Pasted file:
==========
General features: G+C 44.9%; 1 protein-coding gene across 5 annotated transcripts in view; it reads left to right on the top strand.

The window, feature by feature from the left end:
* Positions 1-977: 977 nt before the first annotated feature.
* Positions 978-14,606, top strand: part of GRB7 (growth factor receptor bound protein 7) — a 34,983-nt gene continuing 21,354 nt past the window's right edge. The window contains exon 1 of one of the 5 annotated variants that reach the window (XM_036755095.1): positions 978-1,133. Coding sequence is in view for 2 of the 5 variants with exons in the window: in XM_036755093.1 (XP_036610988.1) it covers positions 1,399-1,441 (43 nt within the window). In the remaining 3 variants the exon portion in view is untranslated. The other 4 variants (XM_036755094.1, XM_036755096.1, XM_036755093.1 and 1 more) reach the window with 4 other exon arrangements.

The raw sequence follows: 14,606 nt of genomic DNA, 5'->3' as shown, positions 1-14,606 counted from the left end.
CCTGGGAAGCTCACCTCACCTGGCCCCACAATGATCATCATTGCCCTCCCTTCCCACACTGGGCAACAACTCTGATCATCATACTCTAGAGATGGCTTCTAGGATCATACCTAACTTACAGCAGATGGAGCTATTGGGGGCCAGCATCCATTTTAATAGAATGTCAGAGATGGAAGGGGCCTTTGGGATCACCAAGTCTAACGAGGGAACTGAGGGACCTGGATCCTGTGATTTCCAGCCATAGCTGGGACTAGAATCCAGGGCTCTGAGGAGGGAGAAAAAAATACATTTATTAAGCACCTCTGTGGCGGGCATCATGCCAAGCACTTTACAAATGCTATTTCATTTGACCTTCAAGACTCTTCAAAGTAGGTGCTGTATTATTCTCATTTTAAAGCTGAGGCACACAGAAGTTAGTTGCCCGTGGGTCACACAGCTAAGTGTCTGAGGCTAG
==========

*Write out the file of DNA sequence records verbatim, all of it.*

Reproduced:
General features: G+C 44.9%; 1 protein-coding gene across 5 annotated transcripts in view; it reads left to right on the top strand.

The window, feature by feature from the left end:
* Positions 1-977: 977 nt before the first annotated feature.
* Positions 978-14,606, top strand: part of GRB7 (growth factor receptor bound protein 7) — a 34,983-nt gene continuing 21,354 nt past the window's right edge. The window contains exon 1 of one of the 5 annotated variants that reach the window (XM_036755095.1): positions 978-1,133. Coding sequence is in view for 2 of the 5 variants with exons in the window: in XM_036755093.1 (XP_036610988.1) it covers positions 1,399-1,441 (43 nt within the window). In the remaining 3 variants the exon portion in view is untranslated. The other 4 variants (XM_036755094.1, XM_036755096.1, XM_036755093.1 and 1 more) reach the window with 4 other exon arrangements.

The raw sequence follows: 14,606 nt of genomic DNA, 5'->3' as shown, positions 1-14,606 counted from the left end.
CCTGGGAAGCTCACCTCACCTGGCCCCACAATGATCATCATTGCCCTCCCTTCCCACACTGGGCAACAACTCTGATCATCATACTCTAGAGATGGCTTCTAGGATCATACCTAACTTACAGCAGATGGAGCTATTGGGGGCCAGCATCCATTTTAATAGAATGTCAGAGATGGAAGGGGCCTTTGGGATCACCAAGTCTAACGAGGGAACTGAGGGACCTGGATCCTGTGATTTCCAGCCATAGCTGGGACTAGAATCCAGGGCTCTGAGGAGGGAGAAAAAAATACATTTATTAAGCACCTCTGTGGCGGGCATCATGCCAAGCACTTTACAAATGCTATTTCATTTGACCTTCAAGACTCTTCAAAGTAGGTGCTGTATTATTCTCATTTTAAAGCTGAGGCACACAGAAGTTAGTTGCCCGTGGGTCACACAGCTAAGTGTCTGAGGCTAG